House prices set to spike – but not for long

Over the next few months, the property market is set to see a spike in house prices, but it won’t last long, according to new forecasts.

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What has driven prices up?

Following the slowdown in the market during May and June, prices stand at a record high, banks claim. The current rise is attributed to a number of factors. The pent-up demand from lockdown being released, combined with the added incentive of the stamp duty holiday, has stimulated a mini property boom.

One other important contributing factor is a shift in behaviour. Lockdown has caused people to reassess what they need from their home. Buyers want more space, and gardens are high on the priority list.

All of these factors lead to increased activity, with buyers competing for available property driving up prices. For those wanting to take advantage of the stamp duty holiday, efficient conveyancing and competitive conveyancing fees are a must. Sites such as SAM Conveyancing also offer fixed conveyancing fees.

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How high will prices rise?

Average house prices in England and Wales are set to increase 8.1% between June and October from £308,280 to £333,331. Conveyancing sites claim that on a month by month basis, the value of sales agreed between buyers and vendors in June will demonstrate a 6% growth when they complete in September, and 6.1% in October.

It is believed that annual house price growth will fall by 1.4% in August, the first fall since the summer 2019. However, it’s believed it will bounce back by 4.7% in September and 11.3% in October, reaching a record high.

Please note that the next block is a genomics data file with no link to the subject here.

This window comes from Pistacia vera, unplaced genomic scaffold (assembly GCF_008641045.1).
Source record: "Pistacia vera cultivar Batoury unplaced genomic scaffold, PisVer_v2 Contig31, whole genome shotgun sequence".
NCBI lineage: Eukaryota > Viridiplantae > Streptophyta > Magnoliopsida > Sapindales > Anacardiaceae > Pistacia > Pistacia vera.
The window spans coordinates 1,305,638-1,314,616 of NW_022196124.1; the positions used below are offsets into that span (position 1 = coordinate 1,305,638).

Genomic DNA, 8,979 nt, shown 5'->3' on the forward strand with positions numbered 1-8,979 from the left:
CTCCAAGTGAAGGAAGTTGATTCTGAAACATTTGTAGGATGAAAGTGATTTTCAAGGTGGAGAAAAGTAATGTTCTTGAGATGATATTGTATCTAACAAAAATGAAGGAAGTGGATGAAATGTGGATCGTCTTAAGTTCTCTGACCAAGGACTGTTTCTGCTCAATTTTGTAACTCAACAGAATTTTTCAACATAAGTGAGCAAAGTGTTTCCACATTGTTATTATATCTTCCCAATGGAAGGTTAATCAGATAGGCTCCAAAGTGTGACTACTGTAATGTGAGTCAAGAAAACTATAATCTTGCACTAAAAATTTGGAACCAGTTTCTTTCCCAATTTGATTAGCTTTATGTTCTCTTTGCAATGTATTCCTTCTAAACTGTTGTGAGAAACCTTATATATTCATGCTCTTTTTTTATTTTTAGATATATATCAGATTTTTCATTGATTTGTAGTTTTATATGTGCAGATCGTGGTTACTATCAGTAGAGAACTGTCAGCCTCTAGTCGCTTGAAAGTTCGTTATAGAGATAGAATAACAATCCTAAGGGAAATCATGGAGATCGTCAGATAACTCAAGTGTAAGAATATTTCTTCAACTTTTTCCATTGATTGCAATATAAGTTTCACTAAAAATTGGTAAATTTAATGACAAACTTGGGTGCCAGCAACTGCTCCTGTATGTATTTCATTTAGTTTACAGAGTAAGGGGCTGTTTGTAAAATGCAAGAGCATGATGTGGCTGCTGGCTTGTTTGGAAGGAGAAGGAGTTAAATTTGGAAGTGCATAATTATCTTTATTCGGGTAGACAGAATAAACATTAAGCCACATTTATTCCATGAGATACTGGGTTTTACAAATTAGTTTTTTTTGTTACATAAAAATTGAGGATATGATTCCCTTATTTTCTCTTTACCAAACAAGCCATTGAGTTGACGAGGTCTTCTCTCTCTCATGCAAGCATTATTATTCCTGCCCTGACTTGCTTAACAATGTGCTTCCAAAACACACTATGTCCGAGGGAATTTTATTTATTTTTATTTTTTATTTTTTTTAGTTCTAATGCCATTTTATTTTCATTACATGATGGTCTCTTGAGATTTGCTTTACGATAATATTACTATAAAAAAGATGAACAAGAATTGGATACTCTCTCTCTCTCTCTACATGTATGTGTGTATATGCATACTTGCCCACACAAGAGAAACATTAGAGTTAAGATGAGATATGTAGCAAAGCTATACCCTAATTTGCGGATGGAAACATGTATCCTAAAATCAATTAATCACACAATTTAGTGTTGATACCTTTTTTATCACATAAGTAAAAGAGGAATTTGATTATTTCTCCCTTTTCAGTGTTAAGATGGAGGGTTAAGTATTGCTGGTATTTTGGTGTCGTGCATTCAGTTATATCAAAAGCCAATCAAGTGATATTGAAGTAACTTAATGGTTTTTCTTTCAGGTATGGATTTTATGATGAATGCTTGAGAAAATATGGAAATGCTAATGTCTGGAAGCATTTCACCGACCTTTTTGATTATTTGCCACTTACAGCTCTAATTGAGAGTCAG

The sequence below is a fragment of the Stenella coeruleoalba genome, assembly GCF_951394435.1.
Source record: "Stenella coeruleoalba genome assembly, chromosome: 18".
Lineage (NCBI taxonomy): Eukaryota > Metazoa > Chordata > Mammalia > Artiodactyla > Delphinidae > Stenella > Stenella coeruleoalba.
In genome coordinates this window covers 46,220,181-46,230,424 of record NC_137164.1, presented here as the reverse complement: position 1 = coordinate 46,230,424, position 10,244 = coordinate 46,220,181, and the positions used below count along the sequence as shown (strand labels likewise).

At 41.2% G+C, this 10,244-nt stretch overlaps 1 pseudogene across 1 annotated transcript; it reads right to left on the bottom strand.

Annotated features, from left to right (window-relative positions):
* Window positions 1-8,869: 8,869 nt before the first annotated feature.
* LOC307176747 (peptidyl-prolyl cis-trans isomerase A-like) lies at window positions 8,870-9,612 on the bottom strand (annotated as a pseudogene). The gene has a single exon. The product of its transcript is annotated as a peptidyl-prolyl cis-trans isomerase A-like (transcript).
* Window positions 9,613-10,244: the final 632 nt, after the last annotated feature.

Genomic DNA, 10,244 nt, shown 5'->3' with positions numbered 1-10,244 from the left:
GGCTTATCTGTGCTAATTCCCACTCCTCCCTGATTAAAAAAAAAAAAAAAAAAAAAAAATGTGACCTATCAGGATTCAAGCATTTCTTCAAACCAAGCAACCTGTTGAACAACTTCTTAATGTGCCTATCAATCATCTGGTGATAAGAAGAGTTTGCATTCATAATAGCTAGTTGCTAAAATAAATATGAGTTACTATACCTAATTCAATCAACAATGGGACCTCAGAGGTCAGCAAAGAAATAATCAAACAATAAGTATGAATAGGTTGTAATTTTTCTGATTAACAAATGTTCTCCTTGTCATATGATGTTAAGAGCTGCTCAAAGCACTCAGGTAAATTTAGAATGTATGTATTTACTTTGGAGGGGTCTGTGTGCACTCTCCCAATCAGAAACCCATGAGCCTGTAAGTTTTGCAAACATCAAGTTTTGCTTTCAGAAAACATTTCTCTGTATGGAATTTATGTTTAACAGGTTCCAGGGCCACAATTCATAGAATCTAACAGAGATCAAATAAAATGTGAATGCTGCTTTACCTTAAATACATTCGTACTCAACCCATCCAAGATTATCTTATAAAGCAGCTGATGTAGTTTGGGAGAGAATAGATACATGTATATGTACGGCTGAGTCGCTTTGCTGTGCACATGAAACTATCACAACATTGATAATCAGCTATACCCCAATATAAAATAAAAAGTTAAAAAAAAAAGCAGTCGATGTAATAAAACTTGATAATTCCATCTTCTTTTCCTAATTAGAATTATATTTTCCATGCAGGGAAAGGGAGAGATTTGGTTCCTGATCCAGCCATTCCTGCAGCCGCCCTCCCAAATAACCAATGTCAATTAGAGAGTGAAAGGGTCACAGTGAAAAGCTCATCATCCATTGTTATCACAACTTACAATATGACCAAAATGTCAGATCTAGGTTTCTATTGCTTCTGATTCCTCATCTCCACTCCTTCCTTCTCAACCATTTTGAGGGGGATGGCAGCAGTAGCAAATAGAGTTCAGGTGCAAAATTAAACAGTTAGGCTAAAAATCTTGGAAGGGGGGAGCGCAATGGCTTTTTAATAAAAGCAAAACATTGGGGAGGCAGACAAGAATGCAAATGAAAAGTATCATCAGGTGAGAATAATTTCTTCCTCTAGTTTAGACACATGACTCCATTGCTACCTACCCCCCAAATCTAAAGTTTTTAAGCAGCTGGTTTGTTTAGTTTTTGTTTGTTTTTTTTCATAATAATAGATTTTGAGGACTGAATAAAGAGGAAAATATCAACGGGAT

Where do prices go from there?

Experts also predict that this record high could be short-lived. With the furlough scheme coming to an end in October, there is likely to be an acute rise in unemployment. Coupled with a No Deal Brexit and the UK officially being in recession, the outlook is uncertain. Thousands of homeowners who took mortgage holidays will recommence payments in October and could find themselves strained financially, while first-time buyers may struggle to secure a mortgage at all as lenders make their loan criteria stricter.

It is likely this will serve to dampen market activity in the next quarters, with house price falls forecast into next year. The Resolution Foundation think tank warns these predictions could lead to homeowners becoming trapped by negative equity.

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